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Trump MPG Rollback Will Hurt Consumers, Critics Say

The Trump administration plans to roll back fuel-economy rules by the Obama administration that would have made cars and trucks burn less fuel.

The Trump administration’s move this week to to scale back an Obama-era goal to boost fuel efficiency standards for automobiles is drawing criticism from environmental groups as being costly to consumers.

The Environmental Protection Agency and the National Highway Traffic Safety Administration cite economic and safety reasons for putting the brakes on the Obama-era mandate that cars and light-duty trucks average 42 miles per gallon by 2025. The agencies are giving the public until Oct. 2 to weigh in on the change.


The Corporate Average Fuel Economy, or CAFE, standards require miles-per-gallon data to appear on their price stickers for new cars and trucks.


Josh Craft, a lobbyist for the advocacy group Utah Clean Energy, said the rollback will affect Utah residents’ wallets, as well as environmental quality.


“Fuel economy standards have been a win-win – something that’s helped customers save money on fuel costs and address the impacts of emissions from vehicles, especially those from climate change,” he said.


The average fuel economy for light-duty cars and trucks in 2017 was 25.2 miles per gallon, according to the Colorado-based Southwest Energy Efficiency Project (SWEEP). Stricter CAFE standards would have meant vehicles would be burning less fuel and less of the pollution blamed for climate change.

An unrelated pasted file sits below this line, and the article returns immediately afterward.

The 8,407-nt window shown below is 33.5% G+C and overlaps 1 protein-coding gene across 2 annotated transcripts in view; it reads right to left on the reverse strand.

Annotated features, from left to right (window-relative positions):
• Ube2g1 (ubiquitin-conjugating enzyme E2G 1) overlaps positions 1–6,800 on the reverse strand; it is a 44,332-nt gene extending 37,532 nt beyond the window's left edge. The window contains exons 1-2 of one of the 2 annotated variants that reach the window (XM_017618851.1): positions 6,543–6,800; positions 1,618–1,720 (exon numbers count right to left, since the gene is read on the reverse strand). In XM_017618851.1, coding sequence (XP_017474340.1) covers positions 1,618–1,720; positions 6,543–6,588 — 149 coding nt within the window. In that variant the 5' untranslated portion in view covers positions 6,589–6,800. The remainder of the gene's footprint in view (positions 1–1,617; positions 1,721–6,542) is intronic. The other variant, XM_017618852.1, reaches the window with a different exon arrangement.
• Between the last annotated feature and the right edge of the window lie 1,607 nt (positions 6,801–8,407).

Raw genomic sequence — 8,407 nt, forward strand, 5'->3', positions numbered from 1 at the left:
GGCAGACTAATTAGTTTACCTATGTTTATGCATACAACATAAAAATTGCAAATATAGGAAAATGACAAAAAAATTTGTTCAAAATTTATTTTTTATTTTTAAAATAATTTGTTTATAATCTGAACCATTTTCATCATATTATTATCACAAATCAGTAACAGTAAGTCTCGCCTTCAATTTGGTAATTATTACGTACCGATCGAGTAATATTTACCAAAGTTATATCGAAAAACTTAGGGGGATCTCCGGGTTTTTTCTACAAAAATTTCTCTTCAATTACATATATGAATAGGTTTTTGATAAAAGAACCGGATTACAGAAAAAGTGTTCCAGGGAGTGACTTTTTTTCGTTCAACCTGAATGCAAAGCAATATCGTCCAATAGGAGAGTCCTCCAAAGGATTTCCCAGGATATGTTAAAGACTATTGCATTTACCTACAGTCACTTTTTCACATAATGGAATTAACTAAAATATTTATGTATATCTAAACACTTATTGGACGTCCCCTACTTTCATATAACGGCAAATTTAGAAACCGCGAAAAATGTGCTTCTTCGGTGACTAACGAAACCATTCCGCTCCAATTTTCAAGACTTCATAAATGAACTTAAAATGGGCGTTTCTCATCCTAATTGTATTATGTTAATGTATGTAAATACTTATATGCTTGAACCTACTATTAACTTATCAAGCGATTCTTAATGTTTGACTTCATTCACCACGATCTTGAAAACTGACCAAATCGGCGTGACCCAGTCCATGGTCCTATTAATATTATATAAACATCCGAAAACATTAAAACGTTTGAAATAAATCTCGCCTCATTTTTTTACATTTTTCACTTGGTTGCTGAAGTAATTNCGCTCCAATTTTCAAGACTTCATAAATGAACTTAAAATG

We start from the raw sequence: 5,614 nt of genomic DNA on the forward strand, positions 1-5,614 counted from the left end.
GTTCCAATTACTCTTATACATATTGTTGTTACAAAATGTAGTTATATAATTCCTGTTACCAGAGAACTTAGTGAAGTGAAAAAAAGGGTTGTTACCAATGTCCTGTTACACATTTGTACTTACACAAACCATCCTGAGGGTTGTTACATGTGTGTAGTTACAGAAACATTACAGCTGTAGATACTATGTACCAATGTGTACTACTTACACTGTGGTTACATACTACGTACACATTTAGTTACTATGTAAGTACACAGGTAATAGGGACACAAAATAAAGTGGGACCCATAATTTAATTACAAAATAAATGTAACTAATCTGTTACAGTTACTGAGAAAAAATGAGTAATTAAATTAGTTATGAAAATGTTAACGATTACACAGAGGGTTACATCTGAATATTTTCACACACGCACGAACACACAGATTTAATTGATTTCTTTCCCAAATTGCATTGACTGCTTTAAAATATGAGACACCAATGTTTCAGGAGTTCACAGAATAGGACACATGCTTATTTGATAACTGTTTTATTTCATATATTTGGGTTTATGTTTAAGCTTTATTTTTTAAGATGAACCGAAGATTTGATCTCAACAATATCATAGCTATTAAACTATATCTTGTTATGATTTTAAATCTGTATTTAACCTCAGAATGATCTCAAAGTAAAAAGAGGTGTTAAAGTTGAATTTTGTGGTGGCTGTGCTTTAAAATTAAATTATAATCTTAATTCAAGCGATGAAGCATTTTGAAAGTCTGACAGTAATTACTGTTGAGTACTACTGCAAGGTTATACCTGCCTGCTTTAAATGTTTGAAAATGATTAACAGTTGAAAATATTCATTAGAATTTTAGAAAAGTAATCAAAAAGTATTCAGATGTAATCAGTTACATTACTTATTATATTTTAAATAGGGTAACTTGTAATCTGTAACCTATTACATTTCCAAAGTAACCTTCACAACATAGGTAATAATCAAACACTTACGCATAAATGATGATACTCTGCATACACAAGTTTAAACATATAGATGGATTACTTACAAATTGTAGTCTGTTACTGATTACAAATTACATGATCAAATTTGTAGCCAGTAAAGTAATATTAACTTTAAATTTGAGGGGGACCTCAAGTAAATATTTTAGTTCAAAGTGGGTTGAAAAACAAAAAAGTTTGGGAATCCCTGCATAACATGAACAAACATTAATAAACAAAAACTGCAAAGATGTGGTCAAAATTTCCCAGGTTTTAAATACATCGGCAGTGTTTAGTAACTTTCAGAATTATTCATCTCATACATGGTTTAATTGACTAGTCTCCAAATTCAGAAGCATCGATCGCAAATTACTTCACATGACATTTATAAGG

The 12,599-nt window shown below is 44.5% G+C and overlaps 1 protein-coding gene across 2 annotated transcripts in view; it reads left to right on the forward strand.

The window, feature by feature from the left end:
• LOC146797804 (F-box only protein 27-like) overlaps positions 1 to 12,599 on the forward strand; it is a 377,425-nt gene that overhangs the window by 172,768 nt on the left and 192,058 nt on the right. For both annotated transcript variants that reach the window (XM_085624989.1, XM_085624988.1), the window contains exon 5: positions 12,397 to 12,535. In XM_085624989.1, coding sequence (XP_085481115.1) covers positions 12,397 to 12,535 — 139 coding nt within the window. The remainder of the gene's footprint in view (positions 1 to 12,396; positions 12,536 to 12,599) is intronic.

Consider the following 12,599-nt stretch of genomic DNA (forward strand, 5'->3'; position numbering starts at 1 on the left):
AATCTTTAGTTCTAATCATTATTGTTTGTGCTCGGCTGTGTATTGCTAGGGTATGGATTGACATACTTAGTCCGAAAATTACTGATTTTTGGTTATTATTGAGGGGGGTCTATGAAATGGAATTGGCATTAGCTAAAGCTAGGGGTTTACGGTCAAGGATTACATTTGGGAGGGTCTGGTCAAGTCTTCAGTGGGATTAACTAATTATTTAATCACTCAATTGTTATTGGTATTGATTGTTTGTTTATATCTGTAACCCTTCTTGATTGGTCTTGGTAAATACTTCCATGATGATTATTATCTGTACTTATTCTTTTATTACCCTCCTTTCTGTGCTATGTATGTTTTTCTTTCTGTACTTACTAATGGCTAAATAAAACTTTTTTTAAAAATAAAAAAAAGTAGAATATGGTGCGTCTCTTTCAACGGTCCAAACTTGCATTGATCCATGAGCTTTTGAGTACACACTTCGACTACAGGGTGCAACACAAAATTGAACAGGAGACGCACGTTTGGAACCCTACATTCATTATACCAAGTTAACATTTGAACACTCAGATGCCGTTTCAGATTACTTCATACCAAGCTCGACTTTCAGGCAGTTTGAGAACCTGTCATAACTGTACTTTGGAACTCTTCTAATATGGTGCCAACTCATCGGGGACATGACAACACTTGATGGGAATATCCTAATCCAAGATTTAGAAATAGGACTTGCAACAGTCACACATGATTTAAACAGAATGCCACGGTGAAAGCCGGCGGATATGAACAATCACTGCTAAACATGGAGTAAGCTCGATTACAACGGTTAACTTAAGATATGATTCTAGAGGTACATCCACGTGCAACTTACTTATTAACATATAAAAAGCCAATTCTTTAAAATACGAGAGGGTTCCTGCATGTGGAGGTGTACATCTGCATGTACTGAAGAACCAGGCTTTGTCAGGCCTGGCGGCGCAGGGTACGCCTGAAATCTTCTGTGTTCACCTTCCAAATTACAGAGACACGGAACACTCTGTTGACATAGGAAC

SWEEP estimates that Utahns will use an additional 2.5 billion gallons of fuel because of the rollback. Residents will also spend more than $3,000 on average buying that gas and diesel.


“Not everyone’s going to pay that much more,” said Craft. “But [for] the average customer, it’s going to go up a fair amount.”


The Trump administration has estimated that 1,000 lives will be saved with the change, because vehicles will be studier, safer and less vulnerable in traffic accidents. The administration also contends that Americans will save money on vehicle ownership.


The Heartland Institute, a Chicago-based conservative think tank, favors the change.


“In reality, this is an expansion of American citizens’ freedom to purchase the vehicles of their choice and not have to sacrifice safety in an attempt to control the uncontrollable,” said Gregory R. Wrightstone, a Heartland Institute policy advisor.


In a recent poll released by the University of Michigan's Center for Local, State, and Urban Policy and Muhlenberg College's Polling Institute, 64 percent of Americans support the Obama administration’s higher fuel- efficiency targets.


Judy Fahys has reported in Utah for two decades, covering politics, government and business before taking on environmental issues. She loves covering Utah, where petroleum-pipeline spills, the nation’s radioactive legacy and other types of pollution provide endless fodder for stories. Previously, she worked for the Salt Lake Tribune in Utah, and reported on the nation’s capital for States News Service and the Scripps League newspaper chain. She is a longtime member of the Society of Environmental Journalists and Investigative Reporters and Editors. She also spent an academic year as a research fellow in the Knight Science Journalism program at the Massachusetts Institute of Technology. In her spare time, she enjoys being out in the environment, especially hiking, gardening and watercolor painting.
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